Q marks the spot – Treasure Map 75 (December 2014)

Hurrah! Q Treasure Maps have reached a 3/4 Century!

Sacred Treasure

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Deep (?but not stuck) in the frozen wastes of winter faith: Brueggemann on Beck on Freud & James

Q regulars will be aware that issues related to depression come up here from time to time. One or two have encouraged me to be a bit more open about such things and to pick up a few things that others might find helpful, or at least a resonance.

So here are a couple of extended quotations from Walter Brueggemann’s most recent book, Reality, Grief, Hope: Three Urgent Prophetic Tasks. These paragraphs jumped out at me from his middle section on the need for prophetic grief in the face of contemporary suffering, In this he echoes the mourning of Jeremiah and Lamentations in particular. (more…)

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Selfies and Silhouettes: at Düden Falls in Antalya

Part of the tour package on Wednesday was a visit to Düden Falls, which I’d heard were pretty spectacular – and as it was more or less on the way back from Termessos (see yesterday’s post), I was fine with that. Have to say that I was decidedly underwhelmed on arrival – as it’s situated in a rather built up Antalya residential area (surrounded by tower blocks and shacks offering roadside cuisine). (more…)

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Abandoned and Unexcavated: the charms of Termessos

Amidst a fairly busy schedule in Turkey this week, managed to occupy a day off with a trip into the mountains above Antalya to the abandoned city of Termessos. It’s power and wealth derived from controlling the only local pass through the mountains – but its construction, so high and so elaborate (temples, theatre, agora, civic buildings, many houses etc), must have been an astonishing feat of engineering and endurance. (more…)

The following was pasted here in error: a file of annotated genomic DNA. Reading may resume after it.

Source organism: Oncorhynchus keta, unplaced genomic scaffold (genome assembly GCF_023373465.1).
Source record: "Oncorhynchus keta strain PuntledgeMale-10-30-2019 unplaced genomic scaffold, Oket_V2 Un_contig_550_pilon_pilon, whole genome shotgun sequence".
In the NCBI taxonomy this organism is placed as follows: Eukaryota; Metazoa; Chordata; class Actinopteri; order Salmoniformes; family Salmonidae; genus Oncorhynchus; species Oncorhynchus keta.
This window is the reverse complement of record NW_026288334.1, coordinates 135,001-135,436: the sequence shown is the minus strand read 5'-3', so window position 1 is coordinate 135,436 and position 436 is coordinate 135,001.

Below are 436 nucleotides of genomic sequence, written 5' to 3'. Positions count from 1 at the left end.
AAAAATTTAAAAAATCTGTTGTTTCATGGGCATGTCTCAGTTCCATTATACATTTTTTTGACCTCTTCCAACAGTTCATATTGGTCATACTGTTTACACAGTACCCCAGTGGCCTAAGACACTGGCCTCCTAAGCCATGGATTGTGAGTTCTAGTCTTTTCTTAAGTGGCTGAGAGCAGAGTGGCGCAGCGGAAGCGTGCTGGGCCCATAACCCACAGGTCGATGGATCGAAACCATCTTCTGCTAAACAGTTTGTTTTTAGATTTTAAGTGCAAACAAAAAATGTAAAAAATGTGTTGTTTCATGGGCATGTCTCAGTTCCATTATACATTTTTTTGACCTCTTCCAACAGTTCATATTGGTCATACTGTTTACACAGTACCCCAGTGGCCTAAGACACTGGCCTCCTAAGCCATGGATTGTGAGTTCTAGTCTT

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Transports of delight: 5 great Books about reading other Books

It wasn’t a plan particularly, but then that’s part of the joy of books – I never have a plan for what I’m going to sink my teeth into next. It is usually just a matter of wanting something different from the one before.

But a couple of books recently have done that self-referential thing: they’re books about books (a bit like U2’s recent self-referential album, I suppose). And it got me thinking about the other books I’ve loved that have done this. (more…)

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Veiled irrelevance: a surprising point of connection?

As ever slow on the uptake, but I finally got round to reading Azar Nafisi’s beautifully written 2004 book, Reading Lolita in Tehran. It is a rich, highly thoughtful and thought-provoking memoir from an Iranian English literature professor about her life and students (in particular the small but diverse groupof women in her reading group). She meditates deeply on her culture, on their favourite authors and their books, on the simple wonders of reading. She makes extraordinary, unexpected connections – which aid understanding of both the literature and life in Tehran.

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U2’s Songs of Innocence (4): No longer alone with tectonic forces? VOLCANO

There’s a surprising amount of the natural world on Songs of Innocence, just as there was in fact in No Line on the Horizon (the title kind of gives that away, I suppose). Nature has always provided poetic inspiration, but perhaps it’s not the most common imagery for rock ‘n roll. (Though having said that, you can no doubt think of countless counter-examples. Please don’t all write at once.)

So here’s just a quick thumbnail sketch of some of the key nature metaphors: (more…)

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